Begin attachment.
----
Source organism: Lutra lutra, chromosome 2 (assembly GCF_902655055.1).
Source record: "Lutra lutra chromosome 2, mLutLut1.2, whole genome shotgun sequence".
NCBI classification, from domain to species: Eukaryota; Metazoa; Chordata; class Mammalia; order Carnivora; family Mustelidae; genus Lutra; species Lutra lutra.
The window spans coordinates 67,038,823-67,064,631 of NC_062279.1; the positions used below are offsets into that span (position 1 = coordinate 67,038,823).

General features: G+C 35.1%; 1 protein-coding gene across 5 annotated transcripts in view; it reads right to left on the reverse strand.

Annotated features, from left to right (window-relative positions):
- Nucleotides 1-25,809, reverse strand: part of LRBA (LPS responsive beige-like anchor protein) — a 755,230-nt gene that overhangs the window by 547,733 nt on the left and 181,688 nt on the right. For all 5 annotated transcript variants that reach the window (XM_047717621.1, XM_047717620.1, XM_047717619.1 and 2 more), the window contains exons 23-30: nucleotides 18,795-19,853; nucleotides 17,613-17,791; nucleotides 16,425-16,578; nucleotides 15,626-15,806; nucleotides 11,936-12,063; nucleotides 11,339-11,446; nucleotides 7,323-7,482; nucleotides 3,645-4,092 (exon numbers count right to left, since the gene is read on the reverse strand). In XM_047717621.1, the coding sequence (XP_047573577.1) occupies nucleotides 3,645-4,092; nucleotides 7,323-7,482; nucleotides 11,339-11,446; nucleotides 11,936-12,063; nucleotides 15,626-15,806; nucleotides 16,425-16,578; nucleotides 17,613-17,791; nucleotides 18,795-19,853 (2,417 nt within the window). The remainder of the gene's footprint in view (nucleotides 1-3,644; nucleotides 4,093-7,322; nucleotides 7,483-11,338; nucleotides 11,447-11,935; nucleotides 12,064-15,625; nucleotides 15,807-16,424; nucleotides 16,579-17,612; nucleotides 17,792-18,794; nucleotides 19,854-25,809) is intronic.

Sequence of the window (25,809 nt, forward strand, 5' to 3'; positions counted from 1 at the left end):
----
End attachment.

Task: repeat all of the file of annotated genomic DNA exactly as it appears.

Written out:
Source organism: Lutra lutra, chromosome 2 (assembly GCF_902655055.1).
Source record: "Lutra lutra chromosome 2, mLutLut1.2, whole genome shotgun sequence".
NCBI classification, from domain to species: Eukaryota; Metazoa; Chordata; class Mammalia; order Carnivora; family Mustelidae; genus Lutra; species Lutra lutra.
The window spans coordinates 67,038,823-67,064,631 of NC_062279.1; the positions used below are offsets into that span (position 1 = coordinate 67,038,823).

General features: G+C 35.1%; 1 protein-coding gene across 5 annotated transcripts in view; it reads right to left on the reverse strand.

Annotated features, from left to right (window-relative positions):
- Nucleotides 1-25,809, reverse strand: part of LRBA (LPS responsive beige-like anchor protein) — a 755,230-nt gene that overhangs the window by 547,733 nt on the left and 181,688 nt on the right. For all 5 annotated transcript variants that reach the window (XM_047717621.1, XM_047717620.1, XM_047717619.1 and 2 more), the window contains exons 23-30: nucleotides 18,795-19,853; nucleotides 17,613-17,791; nucleotides 16,425-16,578; nucleotides 15,626-15,806; nucleotides 11,936-12,063; nucleotides 11,339-11,446; nucleotides 7,323-7,482; nucleotides 3,645-4,092 (exon numbers count right to left, since the gene is read on the reverse strand). In XM_047717621.1, the coding sequence (XP_047573577.1) occupies nucleotides 3,645-4,092; nucleotides 7,323-7,482; nucleotides 11,339-11,446; nucleotides 11,936-12,063; nucleotides 15,626-15,806; nucleotides 16,425-16,578; nucleotides 17,613-17,791; nucleotides 18,795-19,853 (2,417 nt within the window). The remainder of the gene's footprint in view (nucleotides 1-3,644; nucleotides 4,093-7,322; nucleotides 7,483-11,338; nucleotides 11,447-11,935; nucleotides 12,064-15,625; nucleotides 15,807-16,424; nucleotides 16,579-17,612; nucleotides 17,792-18,794; nucleotides 19,854-25,809) is intronic.

Sequence of the window (25,809 nt, forward strand, 5' to 3'; positions counted from 1 at the left end):